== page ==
Due to non-personal form of business and increasing distances between the manufacturers and customers, sales organizations are now emphasizing more on quality consulting skills to solve the customers’ problems. The real sales activity now is in retaining customers rather than just closing the sales. This relational approach has changed the scope of sales management, and research has found that it costs five times more to register a new customer than to sell a product or service to an existing customer.
As a pan of sales function, the managerial challenge is to improve the productivity and efficiency level of the traditional sales force. But modern sales management is confronted with challenges that affect both productivity and efficiency of its selling approach. In response, newer and better selling techniques and approaches are being used, such as telemarketing, key account management, use of independent sales force, team selling, electronic data interchange (EDI), and application of technology to provide information and services to the customers.
The domain of sales management has become multidisciplinary in which sales managers have to manage a diverse workforce and complex technologies. Sales managers have to perform duties such as recruiting, training, selecting, motivating, forecasting, controlling, and administering salespeople, while performing the primary responsibility of revenue generation for the firms.
They have to manage and satisfy multiple stakeholders, such as customers, suppliers, sales representatives, and top management with the objective of increasing sales and profitability. There are guiding principles and concepts in the field of sales and marketing that shape the destiny of sales managers and the domain of knowledge in sales management.
1.) Develop a sales strategy and stick to it. Sales are not just tactical. It is a strategic operation which provides value across the entire business. Sales are complex in that it can involve many variables making it unpredictable. Since the market continues to change at a rapid pace, this increases the unpredictability of sales.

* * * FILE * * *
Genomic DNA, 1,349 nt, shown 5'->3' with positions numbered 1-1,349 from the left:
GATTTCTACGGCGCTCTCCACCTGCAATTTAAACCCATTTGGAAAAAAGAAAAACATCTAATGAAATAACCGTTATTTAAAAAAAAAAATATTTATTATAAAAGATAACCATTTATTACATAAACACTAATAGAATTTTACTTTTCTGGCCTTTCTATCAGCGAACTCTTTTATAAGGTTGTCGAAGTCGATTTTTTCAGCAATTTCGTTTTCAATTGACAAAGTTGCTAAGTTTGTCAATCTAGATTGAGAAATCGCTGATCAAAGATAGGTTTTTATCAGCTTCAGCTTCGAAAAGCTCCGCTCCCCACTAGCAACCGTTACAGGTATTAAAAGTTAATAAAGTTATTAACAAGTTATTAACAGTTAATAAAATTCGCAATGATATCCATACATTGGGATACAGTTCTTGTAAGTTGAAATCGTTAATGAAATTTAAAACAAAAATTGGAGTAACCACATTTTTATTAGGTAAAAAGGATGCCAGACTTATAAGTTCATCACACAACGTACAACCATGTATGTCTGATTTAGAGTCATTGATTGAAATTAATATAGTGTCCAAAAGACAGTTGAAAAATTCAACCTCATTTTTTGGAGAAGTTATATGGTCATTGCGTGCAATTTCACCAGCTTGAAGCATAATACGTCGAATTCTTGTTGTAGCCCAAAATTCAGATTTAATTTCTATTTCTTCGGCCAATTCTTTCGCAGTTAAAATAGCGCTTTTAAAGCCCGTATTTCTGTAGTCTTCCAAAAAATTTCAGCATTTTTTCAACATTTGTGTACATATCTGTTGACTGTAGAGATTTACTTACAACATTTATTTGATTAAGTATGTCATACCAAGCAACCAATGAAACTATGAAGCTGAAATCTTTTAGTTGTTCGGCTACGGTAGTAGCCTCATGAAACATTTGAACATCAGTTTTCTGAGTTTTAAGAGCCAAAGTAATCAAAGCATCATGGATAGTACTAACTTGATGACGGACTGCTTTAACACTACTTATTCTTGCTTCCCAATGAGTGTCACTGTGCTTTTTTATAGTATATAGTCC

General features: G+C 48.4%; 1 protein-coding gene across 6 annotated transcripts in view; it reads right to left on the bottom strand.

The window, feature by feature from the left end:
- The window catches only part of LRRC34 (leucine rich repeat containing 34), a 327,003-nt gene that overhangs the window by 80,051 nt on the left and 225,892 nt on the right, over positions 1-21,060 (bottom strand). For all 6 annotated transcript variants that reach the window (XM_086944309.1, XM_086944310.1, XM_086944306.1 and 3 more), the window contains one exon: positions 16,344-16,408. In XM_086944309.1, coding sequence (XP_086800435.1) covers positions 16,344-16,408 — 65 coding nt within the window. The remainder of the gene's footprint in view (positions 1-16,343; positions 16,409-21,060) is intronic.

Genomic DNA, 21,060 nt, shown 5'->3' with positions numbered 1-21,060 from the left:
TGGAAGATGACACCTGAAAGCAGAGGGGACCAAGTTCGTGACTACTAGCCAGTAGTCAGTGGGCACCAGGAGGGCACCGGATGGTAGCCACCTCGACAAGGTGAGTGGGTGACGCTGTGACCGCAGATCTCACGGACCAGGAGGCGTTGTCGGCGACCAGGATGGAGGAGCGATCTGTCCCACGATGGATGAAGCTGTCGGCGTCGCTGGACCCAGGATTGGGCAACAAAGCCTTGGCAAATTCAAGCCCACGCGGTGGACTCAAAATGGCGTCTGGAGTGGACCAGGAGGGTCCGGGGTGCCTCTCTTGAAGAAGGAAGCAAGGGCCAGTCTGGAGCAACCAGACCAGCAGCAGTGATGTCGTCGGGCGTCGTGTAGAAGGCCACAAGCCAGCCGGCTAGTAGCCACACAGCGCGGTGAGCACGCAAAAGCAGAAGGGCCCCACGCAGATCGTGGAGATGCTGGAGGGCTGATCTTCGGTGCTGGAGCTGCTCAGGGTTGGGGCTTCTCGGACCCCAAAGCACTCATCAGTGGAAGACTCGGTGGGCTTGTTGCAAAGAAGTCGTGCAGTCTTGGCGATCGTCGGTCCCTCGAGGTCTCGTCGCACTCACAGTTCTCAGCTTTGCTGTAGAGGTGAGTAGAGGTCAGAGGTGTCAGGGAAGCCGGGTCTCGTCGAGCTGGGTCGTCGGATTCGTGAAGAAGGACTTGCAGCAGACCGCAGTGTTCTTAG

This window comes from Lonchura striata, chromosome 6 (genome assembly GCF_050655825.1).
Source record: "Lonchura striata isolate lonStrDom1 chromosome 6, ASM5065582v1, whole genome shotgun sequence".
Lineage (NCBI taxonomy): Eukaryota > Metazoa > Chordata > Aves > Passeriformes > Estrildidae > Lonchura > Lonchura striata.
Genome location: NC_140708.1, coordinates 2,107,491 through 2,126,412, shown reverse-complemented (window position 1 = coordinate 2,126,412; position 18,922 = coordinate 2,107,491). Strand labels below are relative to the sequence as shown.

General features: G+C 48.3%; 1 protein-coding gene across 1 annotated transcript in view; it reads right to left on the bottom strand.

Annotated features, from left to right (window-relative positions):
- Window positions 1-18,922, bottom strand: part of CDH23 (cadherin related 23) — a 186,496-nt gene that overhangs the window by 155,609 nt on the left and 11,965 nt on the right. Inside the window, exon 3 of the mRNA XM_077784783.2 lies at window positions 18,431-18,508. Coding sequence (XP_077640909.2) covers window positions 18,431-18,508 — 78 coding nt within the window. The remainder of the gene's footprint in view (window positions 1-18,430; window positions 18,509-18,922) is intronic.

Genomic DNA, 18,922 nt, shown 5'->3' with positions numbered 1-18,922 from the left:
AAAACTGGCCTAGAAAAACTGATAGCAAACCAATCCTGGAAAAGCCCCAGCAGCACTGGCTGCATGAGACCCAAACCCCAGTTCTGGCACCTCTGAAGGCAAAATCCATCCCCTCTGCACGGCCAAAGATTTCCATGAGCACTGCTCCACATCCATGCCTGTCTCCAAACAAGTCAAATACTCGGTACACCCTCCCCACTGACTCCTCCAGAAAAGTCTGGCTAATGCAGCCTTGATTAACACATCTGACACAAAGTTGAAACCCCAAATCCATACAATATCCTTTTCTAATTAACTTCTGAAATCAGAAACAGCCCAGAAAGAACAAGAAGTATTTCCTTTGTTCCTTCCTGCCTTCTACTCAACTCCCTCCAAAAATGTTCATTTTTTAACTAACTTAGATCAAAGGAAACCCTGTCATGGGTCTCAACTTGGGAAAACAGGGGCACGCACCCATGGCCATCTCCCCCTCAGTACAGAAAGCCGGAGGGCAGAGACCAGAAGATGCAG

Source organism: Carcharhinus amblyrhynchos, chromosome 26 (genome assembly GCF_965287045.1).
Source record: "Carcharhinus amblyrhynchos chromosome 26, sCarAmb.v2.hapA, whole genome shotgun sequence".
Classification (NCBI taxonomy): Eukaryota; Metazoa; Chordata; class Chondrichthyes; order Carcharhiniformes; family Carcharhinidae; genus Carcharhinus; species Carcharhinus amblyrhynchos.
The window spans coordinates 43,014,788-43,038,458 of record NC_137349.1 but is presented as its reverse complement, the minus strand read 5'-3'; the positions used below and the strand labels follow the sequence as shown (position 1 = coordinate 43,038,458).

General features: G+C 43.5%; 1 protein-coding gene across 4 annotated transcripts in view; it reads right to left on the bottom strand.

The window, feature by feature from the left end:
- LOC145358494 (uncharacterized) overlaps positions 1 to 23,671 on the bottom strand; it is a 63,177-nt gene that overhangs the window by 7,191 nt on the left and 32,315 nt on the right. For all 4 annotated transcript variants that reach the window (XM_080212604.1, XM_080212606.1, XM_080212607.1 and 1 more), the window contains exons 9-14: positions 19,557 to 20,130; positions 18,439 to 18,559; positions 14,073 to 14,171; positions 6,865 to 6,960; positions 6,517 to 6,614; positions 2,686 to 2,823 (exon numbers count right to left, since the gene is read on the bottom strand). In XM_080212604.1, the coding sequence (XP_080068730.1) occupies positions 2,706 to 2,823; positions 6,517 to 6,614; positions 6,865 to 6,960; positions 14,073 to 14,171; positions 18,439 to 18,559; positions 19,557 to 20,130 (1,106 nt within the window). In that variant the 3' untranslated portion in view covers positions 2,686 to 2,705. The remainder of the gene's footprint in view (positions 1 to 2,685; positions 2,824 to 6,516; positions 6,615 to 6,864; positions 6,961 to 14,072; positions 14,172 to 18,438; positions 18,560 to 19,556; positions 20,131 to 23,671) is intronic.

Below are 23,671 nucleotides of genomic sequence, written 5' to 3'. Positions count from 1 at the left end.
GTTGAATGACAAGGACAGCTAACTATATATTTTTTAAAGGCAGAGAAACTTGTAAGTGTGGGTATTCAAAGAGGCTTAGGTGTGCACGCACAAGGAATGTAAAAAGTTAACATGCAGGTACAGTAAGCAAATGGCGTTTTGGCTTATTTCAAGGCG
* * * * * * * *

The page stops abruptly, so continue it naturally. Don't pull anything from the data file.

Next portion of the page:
2.) Provide your sales team with training which will make them more effective. While this sounds rudimentary, if companies want their sales to grow, they must equip their team with the tools they need to succeed.
This being the case, companies need to keep a couple of factors in mind. First, the market will continue to become more complex and competitive. We have to embrace this and still find ways to stay relevant to our customers. Second, while you may argue that there is limited time to provide your sales team with training, sending a sales team out into the field without training is like sending a soldier to war without their artillery. Without the proper training, messaging, and understanding about the business, you are setting your business and your sales team up for sales failure.
Utilize social media in Sales
3.) Leverage Social Media in sales. Social Media means a lot of different things to different people. However, when Social Media is introduced into a sales strategy, it can give you an even greater edge.
Linked In has developed some incredible white papers around the value of social selling and the statistics back up the value of utilizing social media in sales.
Look at these staggering statistics:
75% of B2B buyers are using social media to make buying decisions. Conversations are happening in ‘real time’ online and via multiple networking channels.
60% of buyers have made a purchasing decision before they have even met you. Buyers have more access to information and are leveraging this information along with feedback from others online to determine whose service they want to utilize and purchase.
84% of C-Level / Vice-President, VP Executives, who often are the key decision makers, are also using social media to make their purchasing decisions. Many of these decision makers are reaching out to informal networks to gain user perspective of their experience with a particular supplier, vendor, provider, etc., which in turn makes them more comfortable with finalizing their buying decision.